• The make and model of the watercraft (FIG. 2, 191) may be provided in the watercraft profile page (730) not only to identify the watercraft, but for use in connection with the rider preferences (FIG. 14, 710) of the rider profile page (FIG. 14, 700). In one exemplary embodiment, the watercraft's (FIG. 2, 191) dimensions and features may be used by the towrope winch application (FIGS. 12 and 13, 745) in determining how the tow system (FIG. 4, 100) may function or operate. In this embodiment, the make and model of the watercraft (FIG. 2, 191) may be used to limit certain parameters such as the maximum and minimum length of the towrope (FIG. 4, 149), the acceleration and speed of towrope (FIG. 4, 149) reel-in and reel-out, and the maximum speed of the watercraft (FIG. 2, 191), among others. For example, the make and model of the watercraft may be used in determining whether the watercraft (FIG. 2, 191) has a swim deck. For example, the towrope winch application (FIGS. 12 and 13, 745) may be provided with a look-up table that includes a list of makes and models for a number of watercraft (FIG. 2, 191) and corresponding details of each watercraft (FIG. 2, 191). In this embodiment, a user may enter a make and model of a watercraft (FIG. 2, 191) into the watercraft profile page (730), and the towrope winch application (FIGS. 12 and 13, 745) may be configured to automatically enter information in a number of fields with regard to that watercraft (FIG. 2, 191). For example, this information may be used in determining the minimum length of the towrope (FIG. 4, 149), and the minimum length of the towrope (FIG. 4, 149) may be entered into the rider preferences (FIG. 14, 710) of the rider profile page (FIG. 14, 700) as a default value. This embodiment may also employ a number of algorithms to determine the operating parameters of the tow system (FIG. 4, 100) based on the values entered in for the watercraft information (732).
  • The watercraft profile page (730) may further include tower preferences (735). The tower preferences (735) may include, for example, a tower radio button (736) and tower information (737). The tower radio button (735) may be provided to allow a user to indicate whether the watercraft (FIG. 2, 191) does or does not have a tower (FIG. 2, 131). If the watercraft (FIG. 2, 191) does have a tower (FIG. 2, 131) as depicted in FIG. 15, then the tower information (737) may appear or otherwise become active. The user may then enter or update the tower information (737) with regard to the tower (FIG. 2, 131) including, for example, the make and model of the tower (FIG. 2, 131), and the distance from the tow knob (FIG. 2, 132) of the tower (FIG. 2, 131) to the back of the watercraft (FIG. 2, 191).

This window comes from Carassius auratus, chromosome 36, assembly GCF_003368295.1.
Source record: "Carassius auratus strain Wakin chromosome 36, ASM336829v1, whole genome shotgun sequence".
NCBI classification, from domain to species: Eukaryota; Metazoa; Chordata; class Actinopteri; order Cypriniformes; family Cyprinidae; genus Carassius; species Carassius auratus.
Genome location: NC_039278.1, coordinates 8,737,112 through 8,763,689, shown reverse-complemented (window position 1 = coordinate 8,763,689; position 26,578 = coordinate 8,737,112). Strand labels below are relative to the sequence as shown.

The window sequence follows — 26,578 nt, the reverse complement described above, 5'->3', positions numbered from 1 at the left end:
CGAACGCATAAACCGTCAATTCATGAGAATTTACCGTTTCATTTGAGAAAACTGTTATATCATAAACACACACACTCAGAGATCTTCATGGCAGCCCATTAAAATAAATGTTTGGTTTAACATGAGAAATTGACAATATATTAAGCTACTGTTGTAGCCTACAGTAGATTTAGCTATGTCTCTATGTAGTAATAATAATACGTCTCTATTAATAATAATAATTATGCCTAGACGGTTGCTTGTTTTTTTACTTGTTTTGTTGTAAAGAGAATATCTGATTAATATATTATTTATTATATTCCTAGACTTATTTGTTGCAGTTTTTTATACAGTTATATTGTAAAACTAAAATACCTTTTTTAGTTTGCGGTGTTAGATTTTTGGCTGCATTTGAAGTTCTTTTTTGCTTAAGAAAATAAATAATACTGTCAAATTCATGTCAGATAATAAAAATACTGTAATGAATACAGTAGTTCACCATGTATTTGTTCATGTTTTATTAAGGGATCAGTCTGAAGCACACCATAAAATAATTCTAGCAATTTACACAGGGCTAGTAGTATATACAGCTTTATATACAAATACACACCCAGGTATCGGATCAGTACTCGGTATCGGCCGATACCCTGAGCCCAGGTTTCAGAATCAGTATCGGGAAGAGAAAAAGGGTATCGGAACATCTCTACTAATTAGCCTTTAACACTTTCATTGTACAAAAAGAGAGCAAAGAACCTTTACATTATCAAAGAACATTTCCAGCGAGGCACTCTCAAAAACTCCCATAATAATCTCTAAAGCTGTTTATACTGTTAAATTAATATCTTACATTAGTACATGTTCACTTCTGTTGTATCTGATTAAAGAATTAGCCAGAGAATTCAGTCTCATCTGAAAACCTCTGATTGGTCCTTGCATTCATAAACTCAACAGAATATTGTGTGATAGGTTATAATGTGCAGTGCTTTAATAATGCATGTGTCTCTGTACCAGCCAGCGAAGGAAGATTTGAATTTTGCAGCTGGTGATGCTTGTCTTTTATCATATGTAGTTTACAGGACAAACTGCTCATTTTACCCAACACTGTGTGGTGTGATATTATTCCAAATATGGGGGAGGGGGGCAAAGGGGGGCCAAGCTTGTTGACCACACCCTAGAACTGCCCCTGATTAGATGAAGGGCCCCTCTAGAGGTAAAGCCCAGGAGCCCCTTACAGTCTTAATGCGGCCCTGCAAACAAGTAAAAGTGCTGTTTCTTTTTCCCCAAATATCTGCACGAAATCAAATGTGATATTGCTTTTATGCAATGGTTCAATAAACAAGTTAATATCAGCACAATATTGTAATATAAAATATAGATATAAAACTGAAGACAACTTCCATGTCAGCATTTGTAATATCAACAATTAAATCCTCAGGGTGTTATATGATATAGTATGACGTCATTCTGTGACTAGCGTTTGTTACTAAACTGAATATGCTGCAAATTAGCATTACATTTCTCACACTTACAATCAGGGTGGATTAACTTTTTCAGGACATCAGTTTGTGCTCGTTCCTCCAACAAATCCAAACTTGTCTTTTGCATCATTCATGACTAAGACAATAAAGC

• In one exemplary embodiment, the towrope winch application (FIGS. 12 and 13, 745) may be provided with a look-up table that includes a list of makes and models of a number of towers (FIG. 2, 131), and corresponding details of each tower (FIG. 2, 131). In this embodiment, a user may enter a make and model of a tower (FIG. 2, 131) into the watercraft profile page (730). Based on the information in the look-up table, the towrope winch application (FIGS. 12 and 13, 745) may be configured to automatically enter information in a number of fields with regard to that tower (FIG. 2, 131) including the distance from the tower mount to the back of the watercraft (FIG. 2, 191).
  • The distance from the tow knob (FIG. 2, 132) of the tower (FIG. 2, 131) (or other point at which the towrope winch (FIG. 3, 101) is mounted) to the back of the watercraft (FIG. 2, 191) may be used in determining the minimum length of the towrope (FIG. 4, 149). This determination may be made in addition to or separate from the determination as to the watercraft's (FIG. 2, 191) dimensions and features discussed above. The minimum length of the towrope (FIG. 4, 149) may be entered into the rider preferences (FIG. 14, 710) of the rider profile page (FIG. 14, 700) as a default value. This embodiment may also employ a number of algorithms to determine the operating parameters of the tow system (FIG. 4, 100) based on the values entered in for the tower preferences (735).
  • As depicted in FIG. 15, the watercraft profile page (700) may also include a new watercraft button (738). The new watercraft button (738) may be configured to allow a user to add a new watercraft profile to the selectable watercraft profile tabs (731). In one exemplary embodiment, as the user presses the new watercraft button (731), the user may be prompted to enter information regarding the new watercraft including the watercraft information (732) discussed above.